From our home base in Bellingham, WA, British Columbia has long been a favorite destination. Vancouver, the Sea to Sky Corridor, and the BC coastline feel far enough away to be exciting, yet close enough that we can travel there in a day. From gondolas to “grinds”, the hiking trails in BC offer up a new variety of adventures for us Washingtonians. Not to mention the beer!  We’ve been exploring BC craft beer together for years, sampling the scene as it rapidly grows and changes.

Rachel and Brandon of Beers at the Bottom in Whistler, BC.

When traveling, we often pair two of our favorite things: beer and hiking. Since 2013, we’ve covered “trails and ales” across the Pacific Northwest on our blog, Beers at the Bottom. Our new guidebook, Beer Hiking Pacific Northwest highlights 10 BC trail and ale pairings — barely scratching the surface of possibilities — in Southwestern BC. Here are a few highlights from our BC Trails and Ales exploration so far!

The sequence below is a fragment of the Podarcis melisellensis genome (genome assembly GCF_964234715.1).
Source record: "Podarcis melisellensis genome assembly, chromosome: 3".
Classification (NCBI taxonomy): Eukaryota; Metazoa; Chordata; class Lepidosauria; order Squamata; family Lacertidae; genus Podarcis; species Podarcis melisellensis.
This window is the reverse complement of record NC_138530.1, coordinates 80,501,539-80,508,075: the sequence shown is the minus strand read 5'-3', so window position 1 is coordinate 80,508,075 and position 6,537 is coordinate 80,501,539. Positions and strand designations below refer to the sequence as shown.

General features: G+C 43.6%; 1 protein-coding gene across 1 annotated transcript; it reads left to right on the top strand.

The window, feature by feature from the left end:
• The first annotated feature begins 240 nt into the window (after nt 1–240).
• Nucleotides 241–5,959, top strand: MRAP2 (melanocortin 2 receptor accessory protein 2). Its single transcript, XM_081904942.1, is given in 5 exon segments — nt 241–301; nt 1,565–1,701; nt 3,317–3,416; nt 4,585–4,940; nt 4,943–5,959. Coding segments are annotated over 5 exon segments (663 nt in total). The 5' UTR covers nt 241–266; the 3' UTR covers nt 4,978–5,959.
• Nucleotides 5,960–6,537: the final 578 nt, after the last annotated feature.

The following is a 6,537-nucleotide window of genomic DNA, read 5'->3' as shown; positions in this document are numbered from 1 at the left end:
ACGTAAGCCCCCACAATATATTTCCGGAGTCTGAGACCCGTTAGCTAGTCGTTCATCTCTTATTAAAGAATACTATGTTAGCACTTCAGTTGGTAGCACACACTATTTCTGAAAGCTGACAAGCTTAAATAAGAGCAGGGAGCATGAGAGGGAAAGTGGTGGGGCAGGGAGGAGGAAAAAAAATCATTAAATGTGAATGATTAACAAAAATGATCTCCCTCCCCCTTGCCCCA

Sunshine Coast Trail: Wildwood to Theyeth Lake – 12km roundtrip

Fancy some lake-bagging? Backcountry lakes abound along the rolling 180-kilometre Sunshine Coast Trail (SCT). While we backpacked for two nights on the trail, you can easily day hike out to several scenic lakes on the route. Begin at the Wildwood trailhead in Powell River, following the SCT north 2.4km to Little Sliammon Lake. Continue north, descending to the shoreline camping area of large Sliammon Lake — a good turnaround point at 5km. If you’re willing to put in the work for a third lake, climb 100 meters in 1 km to reach Theyeth Lake at 6km before returning to town.

Theyeth Lake on the SCT. Brandon Fralic photo.

The SCT is generally accessible year-round, though winter snow may limit access at higher elevations. For more info, visit the Sunshine Coast Trail website.  

Townsite Brewing